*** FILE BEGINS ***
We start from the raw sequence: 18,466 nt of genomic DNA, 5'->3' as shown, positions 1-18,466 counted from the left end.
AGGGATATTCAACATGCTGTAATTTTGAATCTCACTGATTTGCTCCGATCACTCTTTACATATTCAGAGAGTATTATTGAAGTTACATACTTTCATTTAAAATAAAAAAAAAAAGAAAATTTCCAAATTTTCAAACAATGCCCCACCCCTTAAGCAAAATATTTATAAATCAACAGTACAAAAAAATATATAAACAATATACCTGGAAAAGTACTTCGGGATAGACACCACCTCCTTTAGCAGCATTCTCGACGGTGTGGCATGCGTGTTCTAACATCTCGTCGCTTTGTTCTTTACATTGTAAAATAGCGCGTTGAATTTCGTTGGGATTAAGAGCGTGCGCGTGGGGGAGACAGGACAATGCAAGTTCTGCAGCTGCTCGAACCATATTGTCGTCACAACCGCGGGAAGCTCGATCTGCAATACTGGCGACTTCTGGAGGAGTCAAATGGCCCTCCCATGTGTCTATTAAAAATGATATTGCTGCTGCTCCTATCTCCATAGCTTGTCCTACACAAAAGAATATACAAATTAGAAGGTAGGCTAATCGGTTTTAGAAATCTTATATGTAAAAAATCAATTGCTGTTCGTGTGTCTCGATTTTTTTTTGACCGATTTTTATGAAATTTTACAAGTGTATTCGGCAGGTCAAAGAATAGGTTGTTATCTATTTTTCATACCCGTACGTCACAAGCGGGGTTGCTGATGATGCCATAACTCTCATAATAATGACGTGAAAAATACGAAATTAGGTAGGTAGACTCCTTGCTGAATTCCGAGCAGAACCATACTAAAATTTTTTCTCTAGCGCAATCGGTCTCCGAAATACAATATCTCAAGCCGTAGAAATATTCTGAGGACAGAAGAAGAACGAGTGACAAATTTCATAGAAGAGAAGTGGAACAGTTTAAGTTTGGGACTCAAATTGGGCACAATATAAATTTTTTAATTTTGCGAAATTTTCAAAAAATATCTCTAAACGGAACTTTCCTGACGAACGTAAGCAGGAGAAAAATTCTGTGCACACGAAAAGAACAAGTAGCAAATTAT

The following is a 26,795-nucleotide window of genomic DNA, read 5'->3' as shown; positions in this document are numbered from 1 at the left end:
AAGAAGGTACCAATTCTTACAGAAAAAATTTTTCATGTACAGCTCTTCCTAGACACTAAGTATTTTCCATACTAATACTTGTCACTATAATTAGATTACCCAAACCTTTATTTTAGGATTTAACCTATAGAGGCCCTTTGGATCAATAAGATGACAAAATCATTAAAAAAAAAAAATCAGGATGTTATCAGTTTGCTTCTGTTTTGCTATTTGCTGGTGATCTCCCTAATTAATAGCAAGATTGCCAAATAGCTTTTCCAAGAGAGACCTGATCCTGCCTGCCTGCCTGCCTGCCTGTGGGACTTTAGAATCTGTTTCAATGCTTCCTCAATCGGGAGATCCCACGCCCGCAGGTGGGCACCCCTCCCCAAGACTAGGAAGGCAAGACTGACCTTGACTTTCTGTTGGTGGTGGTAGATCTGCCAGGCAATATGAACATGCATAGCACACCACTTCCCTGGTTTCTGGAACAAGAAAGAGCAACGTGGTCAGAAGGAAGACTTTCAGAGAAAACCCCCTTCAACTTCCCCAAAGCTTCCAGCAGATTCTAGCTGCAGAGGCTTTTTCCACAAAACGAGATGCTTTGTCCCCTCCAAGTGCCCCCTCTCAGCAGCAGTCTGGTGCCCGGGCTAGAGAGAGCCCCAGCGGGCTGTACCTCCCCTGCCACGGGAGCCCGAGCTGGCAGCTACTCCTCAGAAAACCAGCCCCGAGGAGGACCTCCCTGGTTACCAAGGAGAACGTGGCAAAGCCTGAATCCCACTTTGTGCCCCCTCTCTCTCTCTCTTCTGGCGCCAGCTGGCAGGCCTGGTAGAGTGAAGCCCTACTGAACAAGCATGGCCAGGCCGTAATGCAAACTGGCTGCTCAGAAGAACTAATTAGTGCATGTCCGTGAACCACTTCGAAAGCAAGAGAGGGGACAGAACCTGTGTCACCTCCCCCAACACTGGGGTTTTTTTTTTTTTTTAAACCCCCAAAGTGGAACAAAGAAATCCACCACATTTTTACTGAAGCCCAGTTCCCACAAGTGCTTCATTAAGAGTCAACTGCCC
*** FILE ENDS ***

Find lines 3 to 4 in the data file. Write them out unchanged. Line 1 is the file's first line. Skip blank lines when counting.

The following is a 26,795-nucleotide window of genomic DNA, read 5'->3' as shown; positions in this document are numbered from 1 at the left end:
AAGAAGGTACCAATTCTTACAGAAAAAATTTTTCATGTACAGCTCTTCCTAGACACTAAGTATTTTCCATACTAATACTTGTCACTATAATTAGATTACCCAAACCTTTATTTTAGGATTTAACCTATAGAGGCCCTTTGGATCAATAAGATGACAAAATCATTAAAAAAAAAAAATCAGGATGTTATCAGTTTGCTTCTGTTTTGCTATTTGCTGGTGATCTCCCTAATTAATAGCAAGATTGCCAAATAGCTTTTCCAAGAGAGACCTGATCCTGCCTGCCTGCCTGCCTGCCTGTGGGACTTTAGAATCTGTTTCAATGCTTCCTCAATCGGGAGATCCCACGCCCGCAGGTGGGCACCCCTCCCCAAGACTAGGAAGGCAAGACTGACCTTGACTTTCTGTTGGTGGTGGTAGATCTGCCAGGCAATATGAACATGCATAGCACACCACTTCCCTGGTTTCTGGAACAAGAAAGAGCAACGTGGTCAGAAGGAAGACTTTCAGAGAAAACCCCCTTCAACTTCCCCAAAGCTTCCAGCAGATTCTAGCTGCAGAGGCTTTTTCCACAAAACGAGATGCTTTGTCCCCTCCAAGTGCCCCCTCTCAGCAGCAGTCTGGTGCCCGGGCTAGAGAGAGCCCCAGCGGGCTGTACCTCCCCTGCCACGGGAGCCCGAGCTGGCAGCTACTCCTCAGAAAACCAGCCCCGAGGAGGACCTCCCTGGTTACCAAGGAGAACGTGGCAAAGCCTGAATCCCACTTTGTGCCCCCTCTCTCTCTCTCTTCTGGCGCCAGCTGGCAGGCCTGGTAGAGTGAAGCCCTACTGAACAAGCATGGCCAGGCCGTAATGCAAACTGGCTGCTCAGAAGAACTAATTAGTGCATGTCCGTGAACCACTTCGAAAGCAAGAGAGGGGACAGAACCTGTGTCACCTCCCCCAACACTGGGGTTTTTTTTTTTTTTTAAACCCCCAAAGTGGAACAAAGAAATCCACCACATTTTTACTGAAGCCCAGTTCCCACAAGTGCTTCATTAAGAGTCAACTGCCC